By Sarah A. Delgado
We need to change the future for nurses. Even before the pandemic, nurses suffered high rates of burnout and a disproportionate risk of suicide. But the pandemic could be a tipping point that leads many nurses to change careers, leave their jobs, or retire early.
Moral distress, the consequence of feeling constrained from taking ethical action, was well-documented before the pandemic, particularly among critical care nurses providing end-of-life care. Additional research conducted before 2020 demonstrates that nurses were experiencing post-traumatic stress due to the suffering they witnessed and the demands of their work.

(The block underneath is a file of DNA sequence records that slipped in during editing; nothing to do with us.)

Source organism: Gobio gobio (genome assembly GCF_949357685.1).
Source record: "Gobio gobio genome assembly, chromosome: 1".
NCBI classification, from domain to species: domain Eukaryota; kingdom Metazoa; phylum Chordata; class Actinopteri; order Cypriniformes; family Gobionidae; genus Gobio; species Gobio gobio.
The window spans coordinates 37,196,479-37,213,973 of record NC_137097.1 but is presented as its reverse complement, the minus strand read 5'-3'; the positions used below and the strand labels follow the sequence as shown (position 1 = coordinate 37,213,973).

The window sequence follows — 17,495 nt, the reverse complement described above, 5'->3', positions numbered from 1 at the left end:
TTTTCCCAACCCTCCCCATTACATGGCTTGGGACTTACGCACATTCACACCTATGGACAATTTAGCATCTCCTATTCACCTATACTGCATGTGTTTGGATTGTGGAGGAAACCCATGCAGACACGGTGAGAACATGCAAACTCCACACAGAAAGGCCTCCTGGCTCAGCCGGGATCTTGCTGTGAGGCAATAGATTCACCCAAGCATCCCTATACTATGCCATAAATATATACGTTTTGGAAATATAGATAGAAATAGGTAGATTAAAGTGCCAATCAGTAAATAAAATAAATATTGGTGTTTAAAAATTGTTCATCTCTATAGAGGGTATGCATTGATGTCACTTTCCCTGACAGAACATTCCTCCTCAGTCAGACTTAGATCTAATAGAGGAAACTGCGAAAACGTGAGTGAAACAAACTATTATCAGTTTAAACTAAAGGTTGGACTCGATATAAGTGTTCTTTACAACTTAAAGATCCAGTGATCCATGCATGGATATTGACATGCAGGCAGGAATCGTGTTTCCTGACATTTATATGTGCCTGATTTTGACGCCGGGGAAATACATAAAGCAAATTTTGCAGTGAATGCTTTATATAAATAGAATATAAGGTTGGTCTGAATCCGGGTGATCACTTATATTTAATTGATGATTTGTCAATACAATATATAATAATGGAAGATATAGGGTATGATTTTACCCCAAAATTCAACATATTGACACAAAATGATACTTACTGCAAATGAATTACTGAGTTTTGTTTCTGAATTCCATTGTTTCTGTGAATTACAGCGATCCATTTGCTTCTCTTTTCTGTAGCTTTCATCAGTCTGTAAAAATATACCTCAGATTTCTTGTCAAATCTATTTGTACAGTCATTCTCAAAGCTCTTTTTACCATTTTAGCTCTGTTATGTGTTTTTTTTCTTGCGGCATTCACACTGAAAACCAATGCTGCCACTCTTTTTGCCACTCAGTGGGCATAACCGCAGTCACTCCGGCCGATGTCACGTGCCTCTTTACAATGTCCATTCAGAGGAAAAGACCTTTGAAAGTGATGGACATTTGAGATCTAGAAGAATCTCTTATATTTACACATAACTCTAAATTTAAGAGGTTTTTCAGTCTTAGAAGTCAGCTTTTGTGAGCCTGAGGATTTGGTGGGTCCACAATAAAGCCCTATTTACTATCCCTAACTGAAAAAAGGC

During the pandemic, surges in critically ill patients have led to untenable workloads. The distress of end-of-life care is heightened by restrictions on visitation and increased mortality rates. In addition, shortages of basic personal protective equipment contribute to fear and a sense of betrayal.
While the pre-pandemic state of the nursing profession was concerning, the pandemic creates imminent peril.